In the literature, the concept of medium-high mountains refers to either an altitudinal stage of high mountain environments or a full topographic entity of modest elevation (Rieutort, 1997). This paper refers to the second meaning of the term. Medium-high mountain ranges are often contrasted to high-altitude mountain ranges in terms of altitude, topography (old versus young mountains, rounded tops versus rugged peaks, etc.), natural processes (seasonal snow cover only versus glaciers) or practices (everyday living space versus marked seasonal rhythm associated with tourism). Their highest elevations are covered by mountainous to subalpine vegetation. They remain preserved wilderness areas but have also been everyday living spaces for centuries, and therefore, possess a rich cultural heritage (Sgard, 2007). In France, this corresponds to the Jura, the Massif Central and the Vosges Mountains whose elevation ranges from 600–700 to 2000 m. a.s.l. (Rieutort, 1997). In Europe, identification of such massifs may be more complex. It is clear, for example, for the Swiss Jura or for Sudetenland (Czech Republic), but such identification is sometimes not easy, for example, for the Carpathians. These are the eastern termination of the alpine arc, but their topography and vegetation cover are close to those of medium-high mountains, as we have defined them. Also, a large proportion of the Scandinavian and Russian mountains (Norwegian fjords, Kola Peninsula, etc.) and the Scottish Highlands are very similar to our topographical criteria but are characterised by alpine vegetation because of a harsher climate and they are not densely populated. Yet, all in all, medium-high mountain ranges as we understand them, exist in many parts of the world: the northeastern USA, Quebec, northern Japan, etc., but it may be fair to say that, apart from exceptions (e.g. Hétu and others, 2015), they have been overlooked in the scientific literature compared with high mountain ranges (Andes Cordillera, Rocky Mountains, European Alps, etc.), especially in terms of studies concerning snow and avalanches.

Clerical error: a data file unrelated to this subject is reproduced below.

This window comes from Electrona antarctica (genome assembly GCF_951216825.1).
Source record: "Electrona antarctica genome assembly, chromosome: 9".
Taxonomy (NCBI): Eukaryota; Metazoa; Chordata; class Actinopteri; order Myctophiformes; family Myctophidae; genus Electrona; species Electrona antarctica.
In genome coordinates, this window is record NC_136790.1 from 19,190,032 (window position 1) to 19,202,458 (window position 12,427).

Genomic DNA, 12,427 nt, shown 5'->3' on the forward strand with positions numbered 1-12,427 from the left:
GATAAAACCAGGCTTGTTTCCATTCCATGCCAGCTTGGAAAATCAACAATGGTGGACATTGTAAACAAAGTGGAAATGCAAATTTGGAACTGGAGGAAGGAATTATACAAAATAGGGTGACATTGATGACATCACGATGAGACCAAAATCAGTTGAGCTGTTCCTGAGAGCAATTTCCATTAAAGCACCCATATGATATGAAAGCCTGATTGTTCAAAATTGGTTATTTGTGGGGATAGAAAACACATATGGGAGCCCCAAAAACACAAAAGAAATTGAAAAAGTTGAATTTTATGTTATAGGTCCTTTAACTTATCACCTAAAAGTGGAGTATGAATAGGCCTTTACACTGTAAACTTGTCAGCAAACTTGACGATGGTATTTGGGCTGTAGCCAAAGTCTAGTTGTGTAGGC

However, in medium-high mountain ranges affected by a temperate climate, relations and interactions between human societies, climate and avalanches are particularly strong. Indeed, medium-high mountain ranges are by definition at rather low altitudes (<2000 m a.s.l.). Their avalanche paths are, therefore, often forested up to the release areas, and visible marks of avalanche flows (scars, stem morphology, the structure of the stands, specific diversity, etc.) can be found over a wide range of elevations with regard to the elevation of the summits. This situation is less frequent in alpine environments where large proportions of avalanche paths are normally located above the treeline. Moreover, in medium-high mountain ranges, especially in those located in Western and Central Europe, human societies have been present for millennia. Hence, forest ecosystems have long been under pressure by agro-silvo-pastoral, proto-industrial and/or industrial activities. The magnitude of this pressure was variable, depending on the demographic, socio-economic and political contexts, but remained strong overall. The landscape, and especially the presence of forest cover and the characteristics of the stands (species, size of trees, forest density, etc.), has therefore undergone profound and rapid fluctuations during the past centuries. These land cover changes may have had consequences on avalanche activity, but devoted studies remain rare to date and often inconclusive due to a lack of reliable long-range avalanche data. As a counter-example, García-Hernández and others (2017) showed how reforestation since the late 19th century has drastically reduced avalanche damage in the Asturian massif (Spain). Finally, because of their reduced altitudinal range that coincides with the fluctuation zone of the zero-degree isotherm during the winter season, temperate medium-high mountain ranges are particularly sensitive to global warming, with its joint effects on winter snowfall, avalanche frequency/intensity, as well as on forest ecosystems (Beniston and others, 2018).